University of Virginia Library

7128. QUAKERS, Oppression of.—

first settlers in this country [Virginia] were emigrants
from England, of the English Church,
just at a point of time when it was flushed with
complete victory over the religions of all other
persuasions. Possessed, as they became, of the
powers of making, administering, and executing
the laws, they showed equal intolerance in this
country with their Presbyterian brethren, who
had emigrated to the northern government.
The poor Quakers were flying from persecution
in England. They cast their eyes on these new
countries as asylums of civil and religious freedom;
but they found them free only for the
reigning sect. Several acts of the Virginia Assembly
of 1659, 1662, and 1693, had made it
penal in parents to refuse to have their children
baptized; had prohibited the unlawful assembling
of Quakers; had made it penal for any
master of a vessel to bring a Quaker into the
State; had ordered those already here, and such
as should come thereafter, to be imprisoned till
they should abjure the country; provided a
milder punishment for their first and second return,
but death for the third; had inhibited all
persons from suffering their meetings in or near
their houses, entertaining them individually, or
disposing of books which supported their tenets.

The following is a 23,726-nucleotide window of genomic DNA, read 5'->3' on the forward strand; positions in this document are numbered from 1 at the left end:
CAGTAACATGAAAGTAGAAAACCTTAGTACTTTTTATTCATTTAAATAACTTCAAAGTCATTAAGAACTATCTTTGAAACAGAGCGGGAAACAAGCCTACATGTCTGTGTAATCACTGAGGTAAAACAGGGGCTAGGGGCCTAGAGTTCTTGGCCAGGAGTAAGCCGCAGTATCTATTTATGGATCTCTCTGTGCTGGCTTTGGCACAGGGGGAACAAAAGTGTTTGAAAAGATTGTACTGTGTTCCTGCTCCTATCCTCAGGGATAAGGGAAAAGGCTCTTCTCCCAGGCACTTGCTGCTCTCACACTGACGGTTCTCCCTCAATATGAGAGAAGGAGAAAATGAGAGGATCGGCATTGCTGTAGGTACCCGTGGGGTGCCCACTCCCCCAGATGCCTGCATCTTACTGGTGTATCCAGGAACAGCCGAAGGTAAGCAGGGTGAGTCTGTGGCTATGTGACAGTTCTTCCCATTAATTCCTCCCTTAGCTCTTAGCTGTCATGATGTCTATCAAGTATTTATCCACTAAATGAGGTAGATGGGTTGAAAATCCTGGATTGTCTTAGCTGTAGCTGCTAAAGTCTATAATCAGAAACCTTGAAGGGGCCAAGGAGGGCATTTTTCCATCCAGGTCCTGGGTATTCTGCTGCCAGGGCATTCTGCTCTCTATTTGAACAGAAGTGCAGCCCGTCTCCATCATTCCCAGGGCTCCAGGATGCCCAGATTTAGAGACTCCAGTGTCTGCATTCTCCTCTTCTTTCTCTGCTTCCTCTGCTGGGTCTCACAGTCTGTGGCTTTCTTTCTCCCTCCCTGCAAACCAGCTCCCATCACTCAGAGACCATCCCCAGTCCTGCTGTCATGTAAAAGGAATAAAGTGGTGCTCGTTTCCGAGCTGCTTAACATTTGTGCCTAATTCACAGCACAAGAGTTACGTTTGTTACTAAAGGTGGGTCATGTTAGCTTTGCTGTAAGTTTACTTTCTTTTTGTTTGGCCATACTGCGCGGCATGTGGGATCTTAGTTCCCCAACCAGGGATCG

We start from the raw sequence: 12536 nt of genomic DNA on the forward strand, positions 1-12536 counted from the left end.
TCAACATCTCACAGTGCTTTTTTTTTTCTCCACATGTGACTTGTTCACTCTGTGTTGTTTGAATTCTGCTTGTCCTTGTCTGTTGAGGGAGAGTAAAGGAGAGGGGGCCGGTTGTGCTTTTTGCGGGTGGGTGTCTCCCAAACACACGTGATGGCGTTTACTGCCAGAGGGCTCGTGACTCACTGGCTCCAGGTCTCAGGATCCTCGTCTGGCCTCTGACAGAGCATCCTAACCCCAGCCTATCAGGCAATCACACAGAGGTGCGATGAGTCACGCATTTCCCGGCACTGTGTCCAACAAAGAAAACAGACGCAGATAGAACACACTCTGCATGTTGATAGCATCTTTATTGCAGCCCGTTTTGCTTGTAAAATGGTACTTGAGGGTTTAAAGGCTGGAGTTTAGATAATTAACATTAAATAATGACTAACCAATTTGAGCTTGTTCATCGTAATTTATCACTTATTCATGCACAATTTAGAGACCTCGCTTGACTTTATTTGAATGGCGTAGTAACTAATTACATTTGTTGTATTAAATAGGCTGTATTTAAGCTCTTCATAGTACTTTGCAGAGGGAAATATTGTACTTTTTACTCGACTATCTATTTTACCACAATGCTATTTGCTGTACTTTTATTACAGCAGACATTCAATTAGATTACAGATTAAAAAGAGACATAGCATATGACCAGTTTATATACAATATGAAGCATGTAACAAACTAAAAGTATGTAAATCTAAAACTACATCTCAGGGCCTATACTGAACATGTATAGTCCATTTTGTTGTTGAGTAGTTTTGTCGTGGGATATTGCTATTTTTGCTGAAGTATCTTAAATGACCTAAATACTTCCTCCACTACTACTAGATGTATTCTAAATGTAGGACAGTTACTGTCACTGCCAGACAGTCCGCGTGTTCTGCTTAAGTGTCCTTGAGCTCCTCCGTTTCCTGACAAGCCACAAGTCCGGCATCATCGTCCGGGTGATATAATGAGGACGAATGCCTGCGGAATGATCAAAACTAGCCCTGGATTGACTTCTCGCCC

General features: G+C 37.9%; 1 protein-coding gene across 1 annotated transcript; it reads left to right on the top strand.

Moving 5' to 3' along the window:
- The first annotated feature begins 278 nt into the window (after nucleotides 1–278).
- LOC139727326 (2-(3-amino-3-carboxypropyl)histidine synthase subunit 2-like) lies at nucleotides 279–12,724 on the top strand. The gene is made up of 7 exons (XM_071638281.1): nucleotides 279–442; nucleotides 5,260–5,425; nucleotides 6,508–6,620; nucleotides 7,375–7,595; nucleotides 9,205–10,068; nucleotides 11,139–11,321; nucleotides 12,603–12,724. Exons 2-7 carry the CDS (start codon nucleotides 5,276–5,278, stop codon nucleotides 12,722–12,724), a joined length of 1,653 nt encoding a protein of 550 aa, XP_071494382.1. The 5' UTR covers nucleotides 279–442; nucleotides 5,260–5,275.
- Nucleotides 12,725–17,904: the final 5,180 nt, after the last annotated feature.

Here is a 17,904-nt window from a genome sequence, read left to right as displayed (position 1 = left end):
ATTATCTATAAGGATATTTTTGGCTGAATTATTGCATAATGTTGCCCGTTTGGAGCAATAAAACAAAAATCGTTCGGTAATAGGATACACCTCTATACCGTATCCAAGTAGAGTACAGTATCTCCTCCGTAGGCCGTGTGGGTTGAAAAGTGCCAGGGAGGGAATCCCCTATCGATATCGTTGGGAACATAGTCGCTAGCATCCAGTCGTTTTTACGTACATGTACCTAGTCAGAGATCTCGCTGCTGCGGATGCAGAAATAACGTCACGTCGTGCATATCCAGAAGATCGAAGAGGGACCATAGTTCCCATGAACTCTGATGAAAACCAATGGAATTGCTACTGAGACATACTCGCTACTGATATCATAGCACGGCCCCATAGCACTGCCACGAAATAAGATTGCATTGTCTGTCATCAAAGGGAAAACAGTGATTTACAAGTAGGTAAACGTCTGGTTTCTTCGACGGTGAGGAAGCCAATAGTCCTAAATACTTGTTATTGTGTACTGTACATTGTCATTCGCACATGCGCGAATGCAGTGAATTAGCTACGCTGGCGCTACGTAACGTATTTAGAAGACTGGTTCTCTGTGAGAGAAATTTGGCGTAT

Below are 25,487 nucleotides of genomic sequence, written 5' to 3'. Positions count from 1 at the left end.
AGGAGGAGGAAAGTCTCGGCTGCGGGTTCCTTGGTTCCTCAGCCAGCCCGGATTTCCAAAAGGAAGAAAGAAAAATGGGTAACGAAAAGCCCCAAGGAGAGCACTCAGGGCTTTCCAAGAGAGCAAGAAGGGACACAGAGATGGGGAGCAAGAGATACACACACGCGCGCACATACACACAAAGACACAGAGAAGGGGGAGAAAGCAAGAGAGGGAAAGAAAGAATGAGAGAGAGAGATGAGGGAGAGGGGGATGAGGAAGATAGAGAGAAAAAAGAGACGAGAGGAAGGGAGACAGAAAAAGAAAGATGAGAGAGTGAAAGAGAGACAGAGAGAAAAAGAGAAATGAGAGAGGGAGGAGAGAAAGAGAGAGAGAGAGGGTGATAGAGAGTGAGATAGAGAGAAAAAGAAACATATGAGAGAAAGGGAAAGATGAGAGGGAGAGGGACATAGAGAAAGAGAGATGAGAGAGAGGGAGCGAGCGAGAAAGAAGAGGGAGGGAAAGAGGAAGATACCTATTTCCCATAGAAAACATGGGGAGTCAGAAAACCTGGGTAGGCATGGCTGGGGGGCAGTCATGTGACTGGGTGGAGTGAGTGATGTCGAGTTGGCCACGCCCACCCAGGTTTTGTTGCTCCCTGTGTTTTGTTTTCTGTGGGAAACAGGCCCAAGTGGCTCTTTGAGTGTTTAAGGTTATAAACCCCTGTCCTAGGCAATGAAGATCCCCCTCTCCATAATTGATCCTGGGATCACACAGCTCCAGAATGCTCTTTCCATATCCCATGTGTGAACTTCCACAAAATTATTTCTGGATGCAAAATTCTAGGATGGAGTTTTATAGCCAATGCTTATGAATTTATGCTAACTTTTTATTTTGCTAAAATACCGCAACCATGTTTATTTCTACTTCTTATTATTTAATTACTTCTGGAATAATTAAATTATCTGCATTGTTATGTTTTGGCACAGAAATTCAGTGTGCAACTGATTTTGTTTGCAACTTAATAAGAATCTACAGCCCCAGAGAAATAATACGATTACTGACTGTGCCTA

If no capital execution took place here, as did
in New England, it was not owing to the moderation
of the church, or spirit of the legislature,
as may be inferred from the law itself; but to
historical circumstances which have not been
handed down to us. The Anglicans retained


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full possession of the country about a century.
Other opinions began then to creep in, and the
great care of the government to support their
own church, having begotten an equal degree of
indolence in its clergy, two-thirds of the people
had become dissenters at the commencement of
the present Revolution. The laws, indeed, were
still oppressive on them, but the spirit of the
one party had subsided into moderation, and of
the other had risen to a degree of determination
which commanded respect.—
Notes on Virginia. Washington ed. viii, 398. Ford ed., iii, 261.